In December 1936, Albert Frederick Arthur George got a job he neither wanted or thought he would be given. His older brother Edward, who had been crowned King of the United Kingdom in January of that year, sparked a constitutional crisis when he chose to marry Wallis Simpson, an American woman twice divorced, a match forbidden by the British state and Church.
Edward forfeited his crown, and his royal responsibilities fell to the heir presumptive: Albert. Taking the regnal name George VI, the new king reluctantly assumed the throne as Europe fast approached war.
Nonetheless, George VI overcame personal and public challenges, restoring faith in the monarchy. But who was the reluctant ruler, and how exactly did he manage to win over a nation?
Albert was born on 14 December 1895. His birthdate happened to be the anniversary of his great-grandfather’s death, and he was named Albert to honour the Prince Consort, husband of the still-reigning Queen Victoria. To close friends and family, however, he was affectionately known as ‘Bertie’.
As the second son of George V, Albert never expected to become king. At the time of his birth, he was fourth in line to inherit the throne (after his father and grandfather), and he spent much of his adolescence overshadowed by his elder brother, Edward. Albert’s childhood was therefore not uncharacteristic of the upper classes: he rarely saw his parents who were distant from their children’s day-to-day lives.
Made famous by the 2010 film The King’s Speech, Albert had a stammer. His stammer and embarrassment over it, coupled with a naturally shy character, made Albert appear less confident in public than the heir, Edward. This did not stop Albert committing to military service during World War One.
Despite being plagued with seasickness and chronic stomach trouble, he entered service in the Royal Navy. While at sea his grandfather Edward VII died and his father became King George V, moving Albert a step up the succession ladder to second in line to the throne.
The ‘Industrial Prince’
Albert saw little action during World War One because of continued health problems. Nonetheless, he was mentioned within reports of the Battle of Jutland, the war’s great naval battle, for his actions as a turret officer aboard Collingwood.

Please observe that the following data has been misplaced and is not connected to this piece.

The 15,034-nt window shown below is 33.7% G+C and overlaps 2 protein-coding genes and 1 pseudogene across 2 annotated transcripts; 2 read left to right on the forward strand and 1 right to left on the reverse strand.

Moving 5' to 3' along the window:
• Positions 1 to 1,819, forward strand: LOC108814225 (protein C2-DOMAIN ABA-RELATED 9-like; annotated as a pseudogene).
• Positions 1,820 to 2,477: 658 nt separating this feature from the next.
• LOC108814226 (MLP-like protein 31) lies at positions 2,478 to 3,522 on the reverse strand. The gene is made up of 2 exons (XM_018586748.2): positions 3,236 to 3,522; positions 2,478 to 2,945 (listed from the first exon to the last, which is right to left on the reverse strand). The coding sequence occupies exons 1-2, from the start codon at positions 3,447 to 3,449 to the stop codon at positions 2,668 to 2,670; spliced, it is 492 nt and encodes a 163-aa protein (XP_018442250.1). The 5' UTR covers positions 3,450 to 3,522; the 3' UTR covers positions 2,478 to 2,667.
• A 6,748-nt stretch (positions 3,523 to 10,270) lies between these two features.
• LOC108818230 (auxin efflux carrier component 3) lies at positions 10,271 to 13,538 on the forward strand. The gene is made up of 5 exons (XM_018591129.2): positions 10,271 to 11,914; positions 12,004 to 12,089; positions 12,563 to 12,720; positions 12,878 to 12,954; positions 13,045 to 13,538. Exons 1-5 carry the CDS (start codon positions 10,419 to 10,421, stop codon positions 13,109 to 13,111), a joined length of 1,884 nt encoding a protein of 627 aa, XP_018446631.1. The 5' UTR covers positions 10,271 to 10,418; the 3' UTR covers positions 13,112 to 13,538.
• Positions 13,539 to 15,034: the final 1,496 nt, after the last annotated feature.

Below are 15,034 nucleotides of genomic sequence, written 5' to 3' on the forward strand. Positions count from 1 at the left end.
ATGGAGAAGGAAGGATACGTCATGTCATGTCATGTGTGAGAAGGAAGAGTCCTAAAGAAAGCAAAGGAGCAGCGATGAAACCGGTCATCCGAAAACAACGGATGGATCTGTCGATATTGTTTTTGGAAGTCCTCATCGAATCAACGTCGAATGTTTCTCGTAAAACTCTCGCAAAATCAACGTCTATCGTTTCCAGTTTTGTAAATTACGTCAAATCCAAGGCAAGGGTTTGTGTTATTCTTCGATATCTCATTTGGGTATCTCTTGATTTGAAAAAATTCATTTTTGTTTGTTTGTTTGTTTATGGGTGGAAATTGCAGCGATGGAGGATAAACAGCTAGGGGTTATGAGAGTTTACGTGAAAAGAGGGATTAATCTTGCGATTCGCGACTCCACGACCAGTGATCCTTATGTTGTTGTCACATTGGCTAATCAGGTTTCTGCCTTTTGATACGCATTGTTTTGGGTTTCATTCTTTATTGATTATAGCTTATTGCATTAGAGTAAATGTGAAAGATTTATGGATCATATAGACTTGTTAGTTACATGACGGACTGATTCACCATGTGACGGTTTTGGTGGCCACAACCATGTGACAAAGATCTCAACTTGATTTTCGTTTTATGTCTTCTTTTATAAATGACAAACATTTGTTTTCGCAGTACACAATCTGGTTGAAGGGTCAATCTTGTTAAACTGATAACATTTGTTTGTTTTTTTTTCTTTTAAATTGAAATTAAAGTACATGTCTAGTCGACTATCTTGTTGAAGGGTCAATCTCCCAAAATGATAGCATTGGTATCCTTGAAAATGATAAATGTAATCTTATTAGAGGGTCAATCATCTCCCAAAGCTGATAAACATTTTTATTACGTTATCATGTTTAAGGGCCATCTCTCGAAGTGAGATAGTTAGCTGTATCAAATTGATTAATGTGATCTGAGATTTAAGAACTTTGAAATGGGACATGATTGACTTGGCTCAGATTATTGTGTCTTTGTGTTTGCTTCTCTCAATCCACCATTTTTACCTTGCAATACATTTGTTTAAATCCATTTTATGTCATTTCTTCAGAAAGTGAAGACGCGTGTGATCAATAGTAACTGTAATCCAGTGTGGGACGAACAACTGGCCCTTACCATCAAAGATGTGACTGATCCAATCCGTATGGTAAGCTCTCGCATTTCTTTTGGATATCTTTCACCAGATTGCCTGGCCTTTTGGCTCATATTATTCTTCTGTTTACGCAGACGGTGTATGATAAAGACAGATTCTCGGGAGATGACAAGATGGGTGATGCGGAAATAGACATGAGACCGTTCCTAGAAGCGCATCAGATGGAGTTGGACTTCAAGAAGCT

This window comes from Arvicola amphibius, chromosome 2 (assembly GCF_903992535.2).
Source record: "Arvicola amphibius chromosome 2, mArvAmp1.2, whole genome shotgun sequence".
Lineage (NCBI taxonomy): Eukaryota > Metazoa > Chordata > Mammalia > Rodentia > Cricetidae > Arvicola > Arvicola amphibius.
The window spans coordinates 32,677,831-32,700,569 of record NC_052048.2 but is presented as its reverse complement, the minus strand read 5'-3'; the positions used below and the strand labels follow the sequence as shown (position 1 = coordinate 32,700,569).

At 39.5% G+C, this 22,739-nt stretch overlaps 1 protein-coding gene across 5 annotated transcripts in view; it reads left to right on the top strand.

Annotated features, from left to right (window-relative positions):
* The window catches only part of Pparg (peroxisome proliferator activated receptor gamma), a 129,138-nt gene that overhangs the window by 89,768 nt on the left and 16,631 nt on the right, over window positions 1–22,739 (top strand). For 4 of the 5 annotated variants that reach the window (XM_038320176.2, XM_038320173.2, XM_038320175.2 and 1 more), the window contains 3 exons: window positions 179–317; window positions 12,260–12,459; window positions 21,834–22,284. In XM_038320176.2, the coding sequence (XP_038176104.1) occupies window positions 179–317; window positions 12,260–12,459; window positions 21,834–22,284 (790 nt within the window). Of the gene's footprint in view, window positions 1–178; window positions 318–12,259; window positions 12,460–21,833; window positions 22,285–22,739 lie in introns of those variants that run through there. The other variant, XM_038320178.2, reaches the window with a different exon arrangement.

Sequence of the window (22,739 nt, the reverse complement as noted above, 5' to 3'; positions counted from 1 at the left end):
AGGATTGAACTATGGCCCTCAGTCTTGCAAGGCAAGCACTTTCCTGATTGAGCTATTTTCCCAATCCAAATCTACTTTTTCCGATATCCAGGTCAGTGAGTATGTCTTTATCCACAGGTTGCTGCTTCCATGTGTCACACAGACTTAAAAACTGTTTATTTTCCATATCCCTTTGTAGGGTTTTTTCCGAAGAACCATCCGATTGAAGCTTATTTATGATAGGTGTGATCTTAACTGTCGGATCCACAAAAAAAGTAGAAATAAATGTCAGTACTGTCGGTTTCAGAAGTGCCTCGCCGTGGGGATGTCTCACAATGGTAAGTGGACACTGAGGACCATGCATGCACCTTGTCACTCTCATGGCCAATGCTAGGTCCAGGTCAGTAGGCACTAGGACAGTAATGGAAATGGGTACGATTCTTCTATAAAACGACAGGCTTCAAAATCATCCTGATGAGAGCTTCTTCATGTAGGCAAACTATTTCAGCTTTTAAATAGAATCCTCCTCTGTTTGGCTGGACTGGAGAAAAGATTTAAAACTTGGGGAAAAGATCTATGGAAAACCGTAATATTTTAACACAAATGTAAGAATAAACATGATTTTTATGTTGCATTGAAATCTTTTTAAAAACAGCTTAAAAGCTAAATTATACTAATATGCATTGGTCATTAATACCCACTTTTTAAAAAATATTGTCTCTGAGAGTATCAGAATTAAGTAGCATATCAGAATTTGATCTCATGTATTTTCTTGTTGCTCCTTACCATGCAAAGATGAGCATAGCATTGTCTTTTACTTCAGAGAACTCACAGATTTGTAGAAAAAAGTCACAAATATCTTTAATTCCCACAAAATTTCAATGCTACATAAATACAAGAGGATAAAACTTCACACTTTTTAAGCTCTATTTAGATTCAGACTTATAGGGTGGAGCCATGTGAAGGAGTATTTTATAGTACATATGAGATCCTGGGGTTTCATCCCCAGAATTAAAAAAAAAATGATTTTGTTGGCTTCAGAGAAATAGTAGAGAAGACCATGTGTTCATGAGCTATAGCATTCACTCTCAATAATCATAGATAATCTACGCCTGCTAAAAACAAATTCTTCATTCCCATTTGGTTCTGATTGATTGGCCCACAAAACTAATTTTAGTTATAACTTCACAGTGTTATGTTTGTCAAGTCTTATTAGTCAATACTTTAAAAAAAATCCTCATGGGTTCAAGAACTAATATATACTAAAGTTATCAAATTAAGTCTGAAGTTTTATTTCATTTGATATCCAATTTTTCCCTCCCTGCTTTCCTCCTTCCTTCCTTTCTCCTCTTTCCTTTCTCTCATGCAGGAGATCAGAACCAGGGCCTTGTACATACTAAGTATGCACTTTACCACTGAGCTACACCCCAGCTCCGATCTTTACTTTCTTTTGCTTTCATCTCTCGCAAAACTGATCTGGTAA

Albert was made Duke of York in 1920, after which he spent more time fulfilling royal duties. In particular, he visited coal mines, factories, and railyards, gaining himself not only the nickname of the ‘Industrial Prince’, but a thorough knowledge of working conditions.
Putting his knowledge into practice, Albert took on the role of president of the Industrial Welfare Society and between 1921 and 1939, established summer camps that brought together boys from different social backgrounds.
At the same time, Albert was looking for a wife. As the second son of the king and as part of the monarchy’s attempt at ‘modernising’, he was allowed to marry from outside the aristocracy. After two rejected proposals, Albert married Lady Elizabeth Angela Marguerite Bowes-Lyon, youngest daughter of the 14th Earl of Strathmore and Kinghorne, at Westminster Abbey on 26 April 1923.
The determined couple were well-matched. When Albert made a speech opening the British Empire Exhibition at Wembley on 31 October 1925, his stammer made the occasion cripplingly humiliating. He began to see the Australian speech therapist Lionel Logue and with the steadfast support of the Duchess of York, his hesitation and confidence improved.
Together Albert and Elizabeth had two children: Elizabeth, who would later succeed her father and become Queen, and Margaret.
The reluctant king